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Academic & Professional Books  Evolutionary Biology  Evolution

Extinction: Evolution and the End of Man

By: Michael Boulter
210 pages, Bw photos, figs, maps
Publisher: Fourth Estate
Extinction: Evolution and the End of Man
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  • Extinction: Evolution and the End of Man ISBN: 9780231128360 Hardback Jan 2003 Temporarily out of stock: order now to get this when available
    £80.99
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  • Extinction: Evolution and the End of Man ISBN: 9781841156965 Paperback Dec 2003 Out of Print #136935
  • Extinction: Evolution and the End of Man ISBN: 9781841156958 Hardback Dec 2002 Out of Print #128154
Selected version: £80.99
About this book Customer reviews Biography Related titles

About this book

Prof Boulter and colleagues have produced a mathematical model of how groups of living organisms emerge, peak and become extinct. Typically, groups of animals diversify into multiple species rapidly, then slowly decline into extinction. But the rate of large mammal extinctions in the recent past is more typical of sudden mass extinctions like that of the dinosuars. 'Humans are adding to the pace of the present mass extinction which will involve all large mammals and many other groups,' Boulter told the British Association. 'We will be one of the extinguished species. The good news is that life on the planet will recover and peace will return to the environment.'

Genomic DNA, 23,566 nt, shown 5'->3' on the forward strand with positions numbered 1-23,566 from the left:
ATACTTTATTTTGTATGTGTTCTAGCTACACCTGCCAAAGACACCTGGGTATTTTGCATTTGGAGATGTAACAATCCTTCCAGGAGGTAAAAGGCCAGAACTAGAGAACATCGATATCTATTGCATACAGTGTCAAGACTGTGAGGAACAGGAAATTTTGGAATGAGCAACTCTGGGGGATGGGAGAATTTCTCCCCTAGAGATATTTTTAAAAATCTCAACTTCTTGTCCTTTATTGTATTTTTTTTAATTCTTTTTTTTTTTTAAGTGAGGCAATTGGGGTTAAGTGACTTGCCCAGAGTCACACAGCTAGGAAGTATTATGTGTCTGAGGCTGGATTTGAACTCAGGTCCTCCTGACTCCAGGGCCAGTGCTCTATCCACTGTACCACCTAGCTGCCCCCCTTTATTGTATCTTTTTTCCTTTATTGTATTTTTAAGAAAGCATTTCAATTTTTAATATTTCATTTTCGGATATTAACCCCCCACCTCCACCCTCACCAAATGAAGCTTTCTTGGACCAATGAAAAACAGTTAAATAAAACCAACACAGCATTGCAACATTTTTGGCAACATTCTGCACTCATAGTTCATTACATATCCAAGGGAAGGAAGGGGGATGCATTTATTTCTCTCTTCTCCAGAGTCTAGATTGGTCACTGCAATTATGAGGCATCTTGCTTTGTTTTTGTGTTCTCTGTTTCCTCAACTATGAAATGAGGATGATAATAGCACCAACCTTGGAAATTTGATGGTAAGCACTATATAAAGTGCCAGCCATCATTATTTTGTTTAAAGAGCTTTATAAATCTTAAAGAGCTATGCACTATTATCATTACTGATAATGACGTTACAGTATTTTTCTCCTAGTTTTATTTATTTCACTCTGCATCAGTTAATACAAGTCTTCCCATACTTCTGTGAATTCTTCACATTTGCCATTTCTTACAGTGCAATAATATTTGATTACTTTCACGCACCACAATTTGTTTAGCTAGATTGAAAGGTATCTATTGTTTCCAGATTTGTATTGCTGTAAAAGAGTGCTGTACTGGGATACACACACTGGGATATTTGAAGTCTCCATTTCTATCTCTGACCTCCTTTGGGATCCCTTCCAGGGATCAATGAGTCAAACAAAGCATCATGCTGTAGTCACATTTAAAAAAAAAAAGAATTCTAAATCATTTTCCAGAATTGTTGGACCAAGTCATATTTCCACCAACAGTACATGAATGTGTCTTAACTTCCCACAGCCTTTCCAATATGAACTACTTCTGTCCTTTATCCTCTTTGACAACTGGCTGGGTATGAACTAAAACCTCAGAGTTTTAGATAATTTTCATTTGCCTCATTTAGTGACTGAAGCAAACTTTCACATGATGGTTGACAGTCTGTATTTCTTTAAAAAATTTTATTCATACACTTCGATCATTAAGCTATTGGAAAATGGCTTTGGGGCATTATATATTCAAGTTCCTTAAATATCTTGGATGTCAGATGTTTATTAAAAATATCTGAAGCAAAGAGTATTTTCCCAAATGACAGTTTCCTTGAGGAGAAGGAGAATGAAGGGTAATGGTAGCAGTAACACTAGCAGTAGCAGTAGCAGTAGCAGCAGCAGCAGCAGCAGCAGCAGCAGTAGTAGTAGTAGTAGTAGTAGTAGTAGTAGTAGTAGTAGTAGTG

Customer Reviews

Biography

Michael Boutler is the Professor of Palaeobiology at the University of East London. He is the head of a team analysing Fossil Record 2 the largest database of information on extinct animals and plants. He has written numerous articles on how we understand evolutionary change. For twenty years he has been Secretary and Editor for the International Organisation of Palaeobiology. He lives with his family in North London.
By: Michael Boulter
210 pages, Bw photos, figs, maps
Publisher: Fourth Estate
Media reviews
* 'Boulter's marvellous meditation on the role of extinction in natural history.' Scotsman * 'Mike Boulter's book explores new ways of looking at extinctions. He is a pioneer and shows how new methods allow us to understand major crises of the past and how they relate to the current problems. This is a whirlwind of a book.' Michael Benton, Professor of Vertebrate Palaeontology, University of Bristol '* Boulter has an intriguing tale to tell ...It is indeed a story worth telling, and a book worth reading.' John Gribbin, Independent
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